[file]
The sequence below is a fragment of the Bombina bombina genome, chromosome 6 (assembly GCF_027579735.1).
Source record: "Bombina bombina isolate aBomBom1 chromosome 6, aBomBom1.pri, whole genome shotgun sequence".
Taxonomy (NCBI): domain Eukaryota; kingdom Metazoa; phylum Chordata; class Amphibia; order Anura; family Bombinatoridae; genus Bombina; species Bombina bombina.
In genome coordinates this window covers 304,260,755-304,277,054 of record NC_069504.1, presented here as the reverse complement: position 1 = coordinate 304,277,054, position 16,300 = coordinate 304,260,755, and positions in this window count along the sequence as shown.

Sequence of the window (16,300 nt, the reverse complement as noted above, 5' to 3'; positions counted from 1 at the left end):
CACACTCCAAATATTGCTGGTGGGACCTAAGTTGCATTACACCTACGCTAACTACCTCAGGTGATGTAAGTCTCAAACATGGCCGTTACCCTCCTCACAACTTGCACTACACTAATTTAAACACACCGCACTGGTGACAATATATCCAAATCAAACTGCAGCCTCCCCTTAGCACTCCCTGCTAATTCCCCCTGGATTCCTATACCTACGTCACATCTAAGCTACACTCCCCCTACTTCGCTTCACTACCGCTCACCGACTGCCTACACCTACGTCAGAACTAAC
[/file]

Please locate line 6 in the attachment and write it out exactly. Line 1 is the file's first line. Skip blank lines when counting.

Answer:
CACACTCCAAATATTGCTGGTGGGACCTAAGTTGCATTACACCTACGCTAACTACCTCAGGTGATGTAAGTCTCAAACATGGCCGTTACCCTCCTCACAACTTGCACTACACTAATTTAAACACACCGCACTGGTGACAATATATCCAAATCAAACTGCAGCCTCCCCTTAGCACTCCCTGCTAATTCCCCCTGGATTCCTATACCTACGTCACATCTAAGCTACACTCCCCCTACTTCGCTTCACTACCGCTCACCGACTGCCTACACCTACGTCAGAACTAAC